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Women's Bodybuilding Megan Avalon

Monday, May 29, 2006

Gina Alottia Does Cable Curls - Shows The Proper Form

In this video, female fitmodel Gina Alottia shows the proper form for cable curls.

Friday, May 26, 2006

New Userplane Webchat Social Networking System Installed; Just Look Below This Post, and Sign Up!

This blog has a new place where you can chat with others and even look at a webcam, or use your own. You can meet others into fitness here. We ask that you keep it clean. Thanks!

Thursday, May 25, 2006

Amanda Dunbar, 2005 USA Night Show Routine

This is IFBB Professional Bodybuilder Amanda Dunbar in a video that shows her night routine at the USA - Las Vegas contest.

Monday, May 22, 2006

NPC's "Anti - Internet" Rule Hurts Sponsorship Value

The National Physique Committee (NPC) is a private organization that hosts national bodybuilding events.

A little known rule established by the NPC reads:

"As you are aware, the NPC has had a standing press pass policy for all national events that only authorized members of formal press organizations are eligible for complimentary press credentials. For example, FLEX Magazine presents the NPC, prior to each national event, a list of their assigned photographers and writers committed to cover the particular event. Coverage of the event under those auspices is granted to the NPC.

We do not allow freelance photographers and writers, regardless of their notoriety, press entrance to our events where they shoot photographs or write copy and then submit them to various publications on a prospective sale basis. In other words, maybe they get published and maybe they don't.

In accordance with that philosophy and understanding the growth of the Internet as an information vehicle, the NPC is adopting the same policy modified for the Internet. Beginning immediately at all NPC events, the NPC will recognize only photographers or writers whose credentials are verified by website’s that are extensions of the normal bodybuilding and fitness print publications -- websites that represent FLEX, MUSCLE & FITNESS, IRONMAN, etc. The NPC will no longer recognize websites or individual photographers or writers or interested bodybuilding fans who maintain and promote website's, no matter the level of traffic."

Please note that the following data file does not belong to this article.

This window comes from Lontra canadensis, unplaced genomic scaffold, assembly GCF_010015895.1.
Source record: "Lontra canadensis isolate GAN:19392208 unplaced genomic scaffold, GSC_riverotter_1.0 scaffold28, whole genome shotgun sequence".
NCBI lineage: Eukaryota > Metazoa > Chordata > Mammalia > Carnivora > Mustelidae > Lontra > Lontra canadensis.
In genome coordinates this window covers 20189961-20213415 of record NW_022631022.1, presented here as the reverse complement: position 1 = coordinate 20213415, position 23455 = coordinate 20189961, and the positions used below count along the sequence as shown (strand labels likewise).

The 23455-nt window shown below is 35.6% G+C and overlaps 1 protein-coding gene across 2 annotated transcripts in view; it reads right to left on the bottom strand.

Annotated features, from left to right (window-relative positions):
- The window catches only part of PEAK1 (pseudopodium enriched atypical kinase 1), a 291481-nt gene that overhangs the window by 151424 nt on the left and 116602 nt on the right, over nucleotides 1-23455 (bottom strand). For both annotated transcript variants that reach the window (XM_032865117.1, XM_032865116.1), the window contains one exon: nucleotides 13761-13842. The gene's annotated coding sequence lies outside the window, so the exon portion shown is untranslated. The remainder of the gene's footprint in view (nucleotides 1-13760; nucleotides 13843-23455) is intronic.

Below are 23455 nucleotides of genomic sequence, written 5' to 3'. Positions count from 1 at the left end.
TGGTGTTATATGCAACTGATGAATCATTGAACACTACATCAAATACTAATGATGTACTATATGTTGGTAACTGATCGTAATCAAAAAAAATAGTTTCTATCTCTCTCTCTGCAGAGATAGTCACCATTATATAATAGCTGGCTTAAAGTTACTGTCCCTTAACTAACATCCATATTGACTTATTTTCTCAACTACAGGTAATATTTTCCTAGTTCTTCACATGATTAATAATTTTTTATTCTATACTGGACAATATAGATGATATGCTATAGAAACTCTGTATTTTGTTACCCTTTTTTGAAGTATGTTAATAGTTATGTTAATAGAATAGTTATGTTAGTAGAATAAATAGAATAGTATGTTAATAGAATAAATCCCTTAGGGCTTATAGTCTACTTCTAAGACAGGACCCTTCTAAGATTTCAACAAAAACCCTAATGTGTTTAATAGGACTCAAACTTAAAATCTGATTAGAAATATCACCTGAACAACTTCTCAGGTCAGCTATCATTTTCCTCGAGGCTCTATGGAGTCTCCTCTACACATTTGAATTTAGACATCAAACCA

In other words, the NPC is willing to reduce sponsorship value just to protect a set of offline magazines who's readership levels are decreasing because of the Internet. This is even hurting news magazines, like Time and Newsweek, as the link -- and the article reprinted below in case the link dies, will show:

Readers: Newsweeklies'
coming woe

See shakeout with the weakest disappearing

By Gene Ely
Oct 31, 2005 -- Medialife Magazine

Media people have debated for decades the relevance and fate of the newsweeklies, even as they hung on as other mass-market titles stumbled and died. Somehow Time, Newsweek and U.S. News & World Report kept vital against the explosion of competing media.

The question is, how much longer can they remain vital? The answer is, not much.